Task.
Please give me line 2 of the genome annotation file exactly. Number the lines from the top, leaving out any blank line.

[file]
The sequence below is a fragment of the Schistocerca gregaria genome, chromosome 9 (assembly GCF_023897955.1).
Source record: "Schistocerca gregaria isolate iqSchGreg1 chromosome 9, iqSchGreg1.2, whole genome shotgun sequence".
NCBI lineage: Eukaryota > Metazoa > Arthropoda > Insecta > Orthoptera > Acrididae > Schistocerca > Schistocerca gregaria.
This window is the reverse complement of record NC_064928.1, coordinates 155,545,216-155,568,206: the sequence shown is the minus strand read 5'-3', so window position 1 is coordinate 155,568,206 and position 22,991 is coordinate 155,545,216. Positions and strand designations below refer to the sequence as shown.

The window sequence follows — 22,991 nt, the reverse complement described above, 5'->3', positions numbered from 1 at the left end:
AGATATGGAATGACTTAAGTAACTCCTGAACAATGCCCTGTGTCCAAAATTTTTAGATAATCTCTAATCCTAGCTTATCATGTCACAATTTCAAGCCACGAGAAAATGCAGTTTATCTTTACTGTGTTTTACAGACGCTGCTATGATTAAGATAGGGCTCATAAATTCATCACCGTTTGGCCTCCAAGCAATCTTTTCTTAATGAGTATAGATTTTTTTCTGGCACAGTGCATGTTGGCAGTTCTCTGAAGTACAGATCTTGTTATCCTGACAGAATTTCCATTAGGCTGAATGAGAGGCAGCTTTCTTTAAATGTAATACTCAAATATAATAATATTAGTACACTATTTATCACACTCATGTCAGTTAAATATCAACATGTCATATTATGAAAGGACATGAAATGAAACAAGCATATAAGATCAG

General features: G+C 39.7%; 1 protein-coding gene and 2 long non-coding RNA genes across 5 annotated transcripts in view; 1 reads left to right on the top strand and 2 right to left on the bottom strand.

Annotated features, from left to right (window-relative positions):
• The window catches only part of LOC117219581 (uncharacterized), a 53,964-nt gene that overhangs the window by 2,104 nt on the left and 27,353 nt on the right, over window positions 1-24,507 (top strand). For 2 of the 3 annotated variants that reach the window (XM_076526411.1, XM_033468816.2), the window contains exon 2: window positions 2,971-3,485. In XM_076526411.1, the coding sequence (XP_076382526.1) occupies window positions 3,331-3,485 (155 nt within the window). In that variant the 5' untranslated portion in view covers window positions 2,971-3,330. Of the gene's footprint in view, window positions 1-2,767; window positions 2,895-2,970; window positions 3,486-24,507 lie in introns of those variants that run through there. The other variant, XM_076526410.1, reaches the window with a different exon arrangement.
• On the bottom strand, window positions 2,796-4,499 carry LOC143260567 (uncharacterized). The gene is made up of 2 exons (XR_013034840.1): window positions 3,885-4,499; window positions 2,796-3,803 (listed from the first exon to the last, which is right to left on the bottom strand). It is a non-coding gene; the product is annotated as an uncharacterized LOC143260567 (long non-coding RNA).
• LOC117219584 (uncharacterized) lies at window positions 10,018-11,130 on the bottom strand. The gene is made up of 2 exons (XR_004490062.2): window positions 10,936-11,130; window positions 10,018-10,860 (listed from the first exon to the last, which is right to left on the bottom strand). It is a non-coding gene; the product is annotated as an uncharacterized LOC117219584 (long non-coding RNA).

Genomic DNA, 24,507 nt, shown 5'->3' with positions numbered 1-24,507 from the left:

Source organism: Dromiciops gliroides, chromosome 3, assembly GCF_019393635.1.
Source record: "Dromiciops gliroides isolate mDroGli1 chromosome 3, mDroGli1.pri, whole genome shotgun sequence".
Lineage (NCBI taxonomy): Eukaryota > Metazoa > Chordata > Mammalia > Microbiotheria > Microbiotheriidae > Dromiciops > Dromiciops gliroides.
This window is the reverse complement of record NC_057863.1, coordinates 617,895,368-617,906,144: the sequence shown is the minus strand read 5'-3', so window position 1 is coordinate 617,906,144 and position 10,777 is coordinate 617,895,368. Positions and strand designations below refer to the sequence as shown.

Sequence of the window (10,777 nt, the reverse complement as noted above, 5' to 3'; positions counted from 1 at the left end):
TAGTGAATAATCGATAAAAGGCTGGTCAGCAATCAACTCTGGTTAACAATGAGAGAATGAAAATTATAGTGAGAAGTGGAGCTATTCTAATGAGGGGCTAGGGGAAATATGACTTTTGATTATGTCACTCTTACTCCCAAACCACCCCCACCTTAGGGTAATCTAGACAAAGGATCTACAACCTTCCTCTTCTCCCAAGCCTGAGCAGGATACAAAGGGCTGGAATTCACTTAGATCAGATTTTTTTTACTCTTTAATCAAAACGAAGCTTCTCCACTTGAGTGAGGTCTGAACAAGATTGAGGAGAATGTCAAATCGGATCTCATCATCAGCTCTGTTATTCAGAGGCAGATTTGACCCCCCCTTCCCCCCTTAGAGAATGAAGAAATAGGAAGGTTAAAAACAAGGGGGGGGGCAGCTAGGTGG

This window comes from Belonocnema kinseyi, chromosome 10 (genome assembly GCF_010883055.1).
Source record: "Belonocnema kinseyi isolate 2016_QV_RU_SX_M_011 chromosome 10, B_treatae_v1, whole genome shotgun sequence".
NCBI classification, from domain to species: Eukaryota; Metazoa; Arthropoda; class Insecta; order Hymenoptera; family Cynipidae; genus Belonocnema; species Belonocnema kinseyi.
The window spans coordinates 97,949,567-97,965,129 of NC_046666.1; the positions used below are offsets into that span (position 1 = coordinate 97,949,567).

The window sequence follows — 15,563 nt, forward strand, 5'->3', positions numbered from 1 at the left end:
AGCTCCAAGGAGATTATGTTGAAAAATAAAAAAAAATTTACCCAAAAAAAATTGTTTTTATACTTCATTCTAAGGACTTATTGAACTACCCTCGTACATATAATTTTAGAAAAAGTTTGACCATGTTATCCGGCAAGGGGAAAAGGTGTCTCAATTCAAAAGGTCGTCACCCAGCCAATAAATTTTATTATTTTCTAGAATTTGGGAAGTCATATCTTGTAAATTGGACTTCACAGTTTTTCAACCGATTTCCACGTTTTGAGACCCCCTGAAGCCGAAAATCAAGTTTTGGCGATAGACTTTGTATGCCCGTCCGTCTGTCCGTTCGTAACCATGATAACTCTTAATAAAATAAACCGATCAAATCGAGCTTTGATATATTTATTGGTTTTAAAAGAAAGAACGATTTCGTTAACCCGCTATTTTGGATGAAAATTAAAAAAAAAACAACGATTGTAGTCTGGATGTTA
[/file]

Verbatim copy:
Source record: "Schistocerca gregaria isolate iqSchGreg1 chromosome 9, iqSchGreg1.2, whole genome shotgun sequence".